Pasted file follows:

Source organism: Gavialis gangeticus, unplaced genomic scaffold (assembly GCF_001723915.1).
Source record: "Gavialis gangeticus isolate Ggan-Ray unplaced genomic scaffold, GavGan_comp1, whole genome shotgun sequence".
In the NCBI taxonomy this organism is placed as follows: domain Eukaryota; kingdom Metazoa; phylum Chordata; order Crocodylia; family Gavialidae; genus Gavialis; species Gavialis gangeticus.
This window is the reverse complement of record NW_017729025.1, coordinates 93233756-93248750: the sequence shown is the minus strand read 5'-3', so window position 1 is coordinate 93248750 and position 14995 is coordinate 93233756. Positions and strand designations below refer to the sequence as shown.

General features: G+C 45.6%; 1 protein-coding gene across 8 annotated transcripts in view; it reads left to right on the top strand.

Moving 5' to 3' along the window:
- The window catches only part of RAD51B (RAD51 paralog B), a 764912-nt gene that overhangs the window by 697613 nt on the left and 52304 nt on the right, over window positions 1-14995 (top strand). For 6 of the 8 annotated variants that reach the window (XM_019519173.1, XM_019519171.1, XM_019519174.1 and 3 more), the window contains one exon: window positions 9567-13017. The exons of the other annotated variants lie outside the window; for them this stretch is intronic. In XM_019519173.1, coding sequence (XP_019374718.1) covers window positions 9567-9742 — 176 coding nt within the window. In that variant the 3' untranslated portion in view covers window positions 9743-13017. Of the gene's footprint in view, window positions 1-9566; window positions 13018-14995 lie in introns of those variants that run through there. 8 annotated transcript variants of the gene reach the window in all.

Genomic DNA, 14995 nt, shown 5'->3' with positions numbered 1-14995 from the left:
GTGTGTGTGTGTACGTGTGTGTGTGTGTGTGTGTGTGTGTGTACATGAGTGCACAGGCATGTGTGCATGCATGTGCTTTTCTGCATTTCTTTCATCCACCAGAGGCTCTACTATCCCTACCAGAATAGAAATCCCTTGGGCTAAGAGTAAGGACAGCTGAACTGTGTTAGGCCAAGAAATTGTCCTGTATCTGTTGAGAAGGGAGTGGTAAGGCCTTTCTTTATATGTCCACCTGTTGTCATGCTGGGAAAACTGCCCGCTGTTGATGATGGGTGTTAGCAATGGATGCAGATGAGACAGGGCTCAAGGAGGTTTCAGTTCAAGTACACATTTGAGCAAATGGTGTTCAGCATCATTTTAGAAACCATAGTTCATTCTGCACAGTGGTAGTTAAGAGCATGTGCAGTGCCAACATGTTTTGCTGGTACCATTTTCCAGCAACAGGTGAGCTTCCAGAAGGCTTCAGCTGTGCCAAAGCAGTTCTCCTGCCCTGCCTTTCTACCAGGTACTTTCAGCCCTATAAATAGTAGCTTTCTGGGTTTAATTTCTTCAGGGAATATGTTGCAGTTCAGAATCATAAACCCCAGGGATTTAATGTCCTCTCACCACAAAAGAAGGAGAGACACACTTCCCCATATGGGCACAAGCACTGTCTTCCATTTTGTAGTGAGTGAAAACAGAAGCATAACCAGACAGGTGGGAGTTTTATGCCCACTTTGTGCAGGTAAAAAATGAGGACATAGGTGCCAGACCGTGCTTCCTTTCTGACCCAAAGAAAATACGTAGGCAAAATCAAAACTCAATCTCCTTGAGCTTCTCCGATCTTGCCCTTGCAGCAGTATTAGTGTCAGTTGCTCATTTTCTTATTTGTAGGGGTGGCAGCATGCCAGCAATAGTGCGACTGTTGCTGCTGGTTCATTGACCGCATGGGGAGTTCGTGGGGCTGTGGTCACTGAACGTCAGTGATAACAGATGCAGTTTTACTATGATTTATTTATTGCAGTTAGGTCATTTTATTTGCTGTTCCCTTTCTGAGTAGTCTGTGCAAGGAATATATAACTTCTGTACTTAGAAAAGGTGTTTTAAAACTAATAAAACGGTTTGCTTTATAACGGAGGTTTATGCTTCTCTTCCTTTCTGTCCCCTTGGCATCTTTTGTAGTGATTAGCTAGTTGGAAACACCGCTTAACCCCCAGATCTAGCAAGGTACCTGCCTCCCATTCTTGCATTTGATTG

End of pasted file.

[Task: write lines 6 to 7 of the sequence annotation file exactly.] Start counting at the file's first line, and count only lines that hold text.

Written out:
Moving 5' to 3' along the window:
- The window catches only part of RAD51B (RAD51 paralog B), a 764912-nt gene that overhangs the window by 697613 nt on the left and 52304 nt on the right, over window positions 1-14995 (top strand). For 6 of the 8 annotated variants that reach the window (XM_019519173.1, XM_019519171.1, XM_019519174.1 and 3 more), the window contains one exon: window positions 9567-13017. The exons of the other annotated variants lie outside the window; for them this stretch is intronic. In XM_019519173.1, coding sequence (XP_019374718.1) covers window positions 9567-9742 — 176 coding nt within the window. In that variant the 3' untranslated portion in view covers window positions 9743-13017. Of the gene's footprint in view, window positions 1-9566; window positions 13018-14995 lie in introns of those variants that run through there. 8 annotated transcript variants of the gene reach the window in all.